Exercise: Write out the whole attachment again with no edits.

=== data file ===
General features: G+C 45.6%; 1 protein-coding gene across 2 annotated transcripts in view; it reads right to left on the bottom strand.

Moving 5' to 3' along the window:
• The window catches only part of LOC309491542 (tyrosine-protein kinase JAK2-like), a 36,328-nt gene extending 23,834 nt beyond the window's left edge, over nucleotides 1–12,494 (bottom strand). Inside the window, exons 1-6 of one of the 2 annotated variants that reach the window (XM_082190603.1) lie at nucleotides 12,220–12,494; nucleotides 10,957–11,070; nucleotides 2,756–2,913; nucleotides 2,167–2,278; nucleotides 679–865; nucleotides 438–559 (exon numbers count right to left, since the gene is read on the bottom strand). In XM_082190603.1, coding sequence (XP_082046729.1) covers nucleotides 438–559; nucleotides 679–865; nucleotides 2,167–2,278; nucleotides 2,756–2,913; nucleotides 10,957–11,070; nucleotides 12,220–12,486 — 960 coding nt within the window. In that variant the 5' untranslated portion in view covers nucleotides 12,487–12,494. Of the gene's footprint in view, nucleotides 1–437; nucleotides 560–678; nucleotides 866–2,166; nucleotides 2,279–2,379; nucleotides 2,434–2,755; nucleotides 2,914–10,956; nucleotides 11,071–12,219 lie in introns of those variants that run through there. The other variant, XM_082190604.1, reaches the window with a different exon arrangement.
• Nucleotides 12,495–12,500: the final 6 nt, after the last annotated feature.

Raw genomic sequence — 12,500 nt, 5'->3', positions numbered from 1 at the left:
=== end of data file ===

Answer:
General features: G+C 45.6%; 1 protein-coding gene across 2 annotated transcripts in view; it reads right to left on the bottom strand.

Moving 5' to 3' along the window:
• The window catches only part of LOC309491542 (tyrosine-protein kinase JAK2-like), a 36,328-nt gene extending 23,834 nt beyond the window's left edge, over nucleotides 1–12,494 (bottom strand). Inside the window, exons 1-6 of one of the 2 annotated variants that reach the window (XM_082190603.1) lie at nucleotides 12,220–12,494; nucleotides 10,957–11,070; nucleotides 2,756–2,913; nucleotides 2,167–2,278; nucleotides 679–865; nucleotides 438–559 (exon numbers count right to left, since the gene is read on the bottom strand). In XM_082190603.1, coding sequence (XP_082046729.1) covers nucleotides 438–559; nucleotides 679–865; nucleotides 2,167–2,278; nucleotides 2,756–2,913; nucleotides 10,957–11,070; nucleotides 12,220–12,486 — 960 coding nt within the window. In that variant the 5' untranslated portion in view covers nucleotides 12,487–12,494. Of the gene's footprint in view, nucleotides 1–437; nucleotides 560–678; nucleotides 866–2,166; nucleotides 2,279–2,379; nucleotides 2,434–2,755; nucleotides 2,914–10,956; nucleotides 11,071–12,219 lie in introns of those variants that run through there. The other variant, XM_082190604.1, reaches the window with a different exon arrangement.
• Nucleotides 12,495–12,500: the final 6 nt, after the last annotated feature.

Raw genomic sequence — 12,500 nt, 5'->3', positions numbered from 1 at the left: